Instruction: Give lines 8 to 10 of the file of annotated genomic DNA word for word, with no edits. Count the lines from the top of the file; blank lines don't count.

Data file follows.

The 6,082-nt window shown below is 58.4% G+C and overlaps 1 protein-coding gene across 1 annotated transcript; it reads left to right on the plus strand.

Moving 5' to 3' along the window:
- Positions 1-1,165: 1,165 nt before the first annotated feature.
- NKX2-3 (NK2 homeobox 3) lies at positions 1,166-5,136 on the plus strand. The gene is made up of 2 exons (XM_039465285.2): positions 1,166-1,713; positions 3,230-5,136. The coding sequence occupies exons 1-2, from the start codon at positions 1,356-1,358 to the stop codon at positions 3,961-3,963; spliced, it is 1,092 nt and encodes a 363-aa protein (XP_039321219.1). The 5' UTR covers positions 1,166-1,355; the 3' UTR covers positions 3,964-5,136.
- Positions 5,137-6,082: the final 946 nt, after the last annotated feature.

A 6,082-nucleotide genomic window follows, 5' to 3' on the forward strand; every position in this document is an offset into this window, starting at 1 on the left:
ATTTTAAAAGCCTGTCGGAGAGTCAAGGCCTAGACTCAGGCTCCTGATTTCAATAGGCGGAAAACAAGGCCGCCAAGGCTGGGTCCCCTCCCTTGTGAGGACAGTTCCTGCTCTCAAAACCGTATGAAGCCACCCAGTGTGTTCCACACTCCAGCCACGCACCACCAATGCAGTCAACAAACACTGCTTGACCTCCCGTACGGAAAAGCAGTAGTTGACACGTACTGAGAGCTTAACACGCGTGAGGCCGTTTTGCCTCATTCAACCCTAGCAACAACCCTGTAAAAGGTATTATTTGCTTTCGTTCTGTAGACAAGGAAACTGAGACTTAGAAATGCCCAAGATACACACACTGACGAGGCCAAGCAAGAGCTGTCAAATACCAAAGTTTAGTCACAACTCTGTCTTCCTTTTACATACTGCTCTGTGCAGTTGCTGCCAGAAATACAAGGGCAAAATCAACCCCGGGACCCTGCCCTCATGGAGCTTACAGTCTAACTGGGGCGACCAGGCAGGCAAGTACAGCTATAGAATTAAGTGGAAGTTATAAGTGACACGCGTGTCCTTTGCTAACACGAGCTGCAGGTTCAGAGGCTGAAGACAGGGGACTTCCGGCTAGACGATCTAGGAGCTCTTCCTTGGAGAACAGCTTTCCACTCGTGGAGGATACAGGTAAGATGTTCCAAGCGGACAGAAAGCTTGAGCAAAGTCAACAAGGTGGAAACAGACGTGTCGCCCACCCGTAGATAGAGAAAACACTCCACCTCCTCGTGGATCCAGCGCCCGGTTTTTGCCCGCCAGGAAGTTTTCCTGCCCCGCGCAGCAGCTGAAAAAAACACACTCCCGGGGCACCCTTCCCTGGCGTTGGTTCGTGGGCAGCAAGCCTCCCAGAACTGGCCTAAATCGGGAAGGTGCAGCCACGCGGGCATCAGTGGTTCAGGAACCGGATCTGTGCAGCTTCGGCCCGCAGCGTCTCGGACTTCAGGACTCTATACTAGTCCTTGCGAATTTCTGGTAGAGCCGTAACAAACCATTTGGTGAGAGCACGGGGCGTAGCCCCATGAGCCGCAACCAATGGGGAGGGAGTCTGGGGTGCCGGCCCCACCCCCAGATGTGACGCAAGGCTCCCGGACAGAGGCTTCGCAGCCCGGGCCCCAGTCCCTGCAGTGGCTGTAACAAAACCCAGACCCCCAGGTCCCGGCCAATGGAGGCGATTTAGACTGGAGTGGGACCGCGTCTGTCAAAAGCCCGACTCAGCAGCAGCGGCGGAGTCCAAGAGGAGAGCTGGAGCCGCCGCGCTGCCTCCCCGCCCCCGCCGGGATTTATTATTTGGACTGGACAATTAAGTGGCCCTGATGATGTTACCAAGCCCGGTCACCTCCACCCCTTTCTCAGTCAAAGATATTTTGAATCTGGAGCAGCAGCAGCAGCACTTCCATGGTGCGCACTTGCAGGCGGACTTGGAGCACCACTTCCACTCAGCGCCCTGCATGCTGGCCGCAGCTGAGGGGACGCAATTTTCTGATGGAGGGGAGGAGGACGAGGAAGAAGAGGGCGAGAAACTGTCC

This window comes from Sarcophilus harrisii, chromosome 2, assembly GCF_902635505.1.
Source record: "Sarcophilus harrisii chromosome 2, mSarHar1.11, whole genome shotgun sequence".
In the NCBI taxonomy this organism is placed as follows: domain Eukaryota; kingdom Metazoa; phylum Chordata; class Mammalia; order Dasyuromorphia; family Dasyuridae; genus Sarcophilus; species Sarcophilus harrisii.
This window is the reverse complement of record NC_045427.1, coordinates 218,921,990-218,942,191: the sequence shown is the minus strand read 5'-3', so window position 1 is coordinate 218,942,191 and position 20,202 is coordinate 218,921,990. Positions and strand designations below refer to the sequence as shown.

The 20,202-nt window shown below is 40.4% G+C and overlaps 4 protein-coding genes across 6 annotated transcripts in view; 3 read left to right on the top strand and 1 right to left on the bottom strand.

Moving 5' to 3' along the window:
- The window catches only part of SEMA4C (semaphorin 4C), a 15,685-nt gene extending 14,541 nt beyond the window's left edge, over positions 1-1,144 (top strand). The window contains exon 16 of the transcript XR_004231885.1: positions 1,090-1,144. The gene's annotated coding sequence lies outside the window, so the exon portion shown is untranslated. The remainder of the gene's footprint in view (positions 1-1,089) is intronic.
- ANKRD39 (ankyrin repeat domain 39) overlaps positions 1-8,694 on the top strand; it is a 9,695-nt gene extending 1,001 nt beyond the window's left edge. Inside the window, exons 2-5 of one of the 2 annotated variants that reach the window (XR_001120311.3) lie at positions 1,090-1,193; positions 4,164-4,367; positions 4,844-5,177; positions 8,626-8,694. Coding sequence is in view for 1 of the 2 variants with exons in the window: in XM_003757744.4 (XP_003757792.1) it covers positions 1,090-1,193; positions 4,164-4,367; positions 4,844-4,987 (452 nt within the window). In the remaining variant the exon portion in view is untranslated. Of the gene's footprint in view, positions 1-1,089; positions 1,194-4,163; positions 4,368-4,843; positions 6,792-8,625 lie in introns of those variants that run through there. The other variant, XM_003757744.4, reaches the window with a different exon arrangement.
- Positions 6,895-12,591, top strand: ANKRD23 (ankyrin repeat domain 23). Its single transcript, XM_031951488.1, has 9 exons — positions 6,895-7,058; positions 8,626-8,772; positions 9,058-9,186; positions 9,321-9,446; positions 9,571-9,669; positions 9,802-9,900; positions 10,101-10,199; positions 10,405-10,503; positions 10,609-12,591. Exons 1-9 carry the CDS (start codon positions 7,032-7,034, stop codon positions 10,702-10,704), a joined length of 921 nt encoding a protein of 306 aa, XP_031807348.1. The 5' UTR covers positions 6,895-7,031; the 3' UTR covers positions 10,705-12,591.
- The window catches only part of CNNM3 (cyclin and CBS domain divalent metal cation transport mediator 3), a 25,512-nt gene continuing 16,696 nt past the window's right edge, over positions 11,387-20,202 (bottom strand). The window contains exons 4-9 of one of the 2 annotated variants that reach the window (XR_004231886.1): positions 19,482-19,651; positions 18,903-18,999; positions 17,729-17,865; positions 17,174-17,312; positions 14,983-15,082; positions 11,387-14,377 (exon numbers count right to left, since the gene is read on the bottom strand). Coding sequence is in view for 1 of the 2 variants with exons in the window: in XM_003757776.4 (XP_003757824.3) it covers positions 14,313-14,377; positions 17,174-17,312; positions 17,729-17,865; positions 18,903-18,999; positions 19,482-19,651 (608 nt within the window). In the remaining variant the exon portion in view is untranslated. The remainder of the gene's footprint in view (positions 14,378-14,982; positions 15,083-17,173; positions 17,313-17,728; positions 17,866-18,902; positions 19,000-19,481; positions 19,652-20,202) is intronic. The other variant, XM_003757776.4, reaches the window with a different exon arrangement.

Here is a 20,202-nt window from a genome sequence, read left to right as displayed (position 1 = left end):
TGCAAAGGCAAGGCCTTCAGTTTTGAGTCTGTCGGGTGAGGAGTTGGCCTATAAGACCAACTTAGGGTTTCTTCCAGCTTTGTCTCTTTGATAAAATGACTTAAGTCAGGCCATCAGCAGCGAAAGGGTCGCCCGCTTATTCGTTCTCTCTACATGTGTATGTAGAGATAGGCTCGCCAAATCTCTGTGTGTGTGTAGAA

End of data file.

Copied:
This window comes from Sarcophilus harrisii, chromosome 2, assembly GCF_902635505.1.
Source record: "Sarcophilus harrisii chromosome 2, mSarHar1.11, whole genome shotgun sequence".
In the NCBI taxonomy this organism is placed as follows: domain Eukaryota; kingdom Metazoa; phylum Chordata; class Mammalia; order Dasyuromorphia; family Dasyuridae; genus Sarcophilus; species Sarcophilus harrisii.